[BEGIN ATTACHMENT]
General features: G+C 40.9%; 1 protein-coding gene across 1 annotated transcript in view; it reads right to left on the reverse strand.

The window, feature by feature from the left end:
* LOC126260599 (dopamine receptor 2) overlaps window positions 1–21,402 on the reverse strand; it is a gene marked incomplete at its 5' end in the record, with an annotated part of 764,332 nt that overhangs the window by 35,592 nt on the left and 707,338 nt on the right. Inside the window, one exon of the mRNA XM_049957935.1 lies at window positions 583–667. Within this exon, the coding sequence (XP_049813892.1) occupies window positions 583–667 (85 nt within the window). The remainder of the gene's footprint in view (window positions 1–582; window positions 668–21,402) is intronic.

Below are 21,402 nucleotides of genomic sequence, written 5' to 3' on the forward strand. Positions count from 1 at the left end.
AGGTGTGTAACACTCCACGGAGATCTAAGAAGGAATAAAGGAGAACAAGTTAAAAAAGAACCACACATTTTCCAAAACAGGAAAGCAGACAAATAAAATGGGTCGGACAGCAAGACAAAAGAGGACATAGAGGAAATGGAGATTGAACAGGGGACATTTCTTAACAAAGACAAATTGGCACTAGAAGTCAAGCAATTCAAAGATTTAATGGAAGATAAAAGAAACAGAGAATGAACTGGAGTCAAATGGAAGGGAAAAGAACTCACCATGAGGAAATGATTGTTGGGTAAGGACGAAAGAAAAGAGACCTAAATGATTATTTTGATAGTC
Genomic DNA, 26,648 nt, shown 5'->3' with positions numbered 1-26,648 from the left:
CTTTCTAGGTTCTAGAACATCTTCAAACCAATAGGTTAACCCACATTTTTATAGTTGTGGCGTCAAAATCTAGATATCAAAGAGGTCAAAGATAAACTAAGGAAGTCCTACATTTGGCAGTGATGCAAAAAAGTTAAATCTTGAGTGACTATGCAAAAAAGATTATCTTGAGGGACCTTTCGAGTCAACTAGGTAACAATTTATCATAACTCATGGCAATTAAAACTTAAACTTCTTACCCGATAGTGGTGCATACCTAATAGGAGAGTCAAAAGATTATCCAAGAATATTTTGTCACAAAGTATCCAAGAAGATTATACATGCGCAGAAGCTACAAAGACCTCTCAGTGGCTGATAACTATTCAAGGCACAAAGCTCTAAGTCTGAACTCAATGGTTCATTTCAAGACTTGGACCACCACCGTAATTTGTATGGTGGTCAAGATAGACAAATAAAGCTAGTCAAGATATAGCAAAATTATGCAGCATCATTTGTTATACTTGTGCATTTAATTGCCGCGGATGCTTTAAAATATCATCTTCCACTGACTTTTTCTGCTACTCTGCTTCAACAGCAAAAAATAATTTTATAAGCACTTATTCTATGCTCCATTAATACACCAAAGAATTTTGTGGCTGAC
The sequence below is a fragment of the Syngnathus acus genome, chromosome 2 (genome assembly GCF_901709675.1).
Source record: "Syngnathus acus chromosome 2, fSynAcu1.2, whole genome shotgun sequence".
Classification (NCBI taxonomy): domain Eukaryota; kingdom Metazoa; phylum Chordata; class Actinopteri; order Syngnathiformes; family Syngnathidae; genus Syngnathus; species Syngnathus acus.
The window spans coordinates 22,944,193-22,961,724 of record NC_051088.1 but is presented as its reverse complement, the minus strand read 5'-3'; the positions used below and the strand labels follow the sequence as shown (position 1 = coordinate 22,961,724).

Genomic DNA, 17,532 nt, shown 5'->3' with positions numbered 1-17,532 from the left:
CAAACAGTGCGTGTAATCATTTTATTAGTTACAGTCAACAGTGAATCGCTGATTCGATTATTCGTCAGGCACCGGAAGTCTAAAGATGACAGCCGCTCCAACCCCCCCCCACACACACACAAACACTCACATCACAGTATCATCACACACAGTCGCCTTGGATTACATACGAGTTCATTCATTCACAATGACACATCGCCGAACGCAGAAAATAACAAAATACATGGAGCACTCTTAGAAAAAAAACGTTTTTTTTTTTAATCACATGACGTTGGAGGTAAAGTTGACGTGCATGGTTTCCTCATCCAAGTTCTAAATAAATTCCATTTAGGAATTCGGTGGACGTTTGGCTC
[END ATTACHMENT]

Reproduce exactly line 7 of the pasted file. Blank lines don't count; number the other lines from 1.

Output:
CTTTCTAGGTTCTAGAACATCTTCAAACCAATAGGTTAACCCACATTTTTATAGTTGTGGCGTCAAAATCTAGATATCAAAGAGGTCAAAGATAAACTAAGGAAGTCCTACATTTGGCAGTGATGCAAAAAAGTTAAATCTTGAGTGACTATGCAAAAAAGATTATCTTGAGGGACCTTTCGAGTCAACTAGGTAACAATTTATCATAACTCATGGCAATTAAAACTTAAACTTCTTACCCGATAGTGGTGCATACCTAATAGGAGAGTCAAAAGATTATCCAAGAATATTTTGTCACAAAGTATCCAAGAAGATTATACATGCGCAGAAGCTACAAAGACCTCTCAGTGGCTGATAACTATTCAAGGCACAAAGCTCTAAGTCTGAACTCAATGGTTCATTTCAAGACTTGGACCACCACCGTAATTTGTATGGTGGTCAAGATAGACAAATAAAGCTAGTCAAGATATAGCAAAATTATGCAGCATCATTTGTTATACTTGTGCATTTAATTGCCGCGGATGCTTTAAAATATCATCTTCCACTGACTTTTTCTGCTACTCTGCTTCAACAGCAAAAAATAATTTTATAAGCACTTATTCTATGCTCCATTAATACACCAAAGAATTTTGTGGCTGAC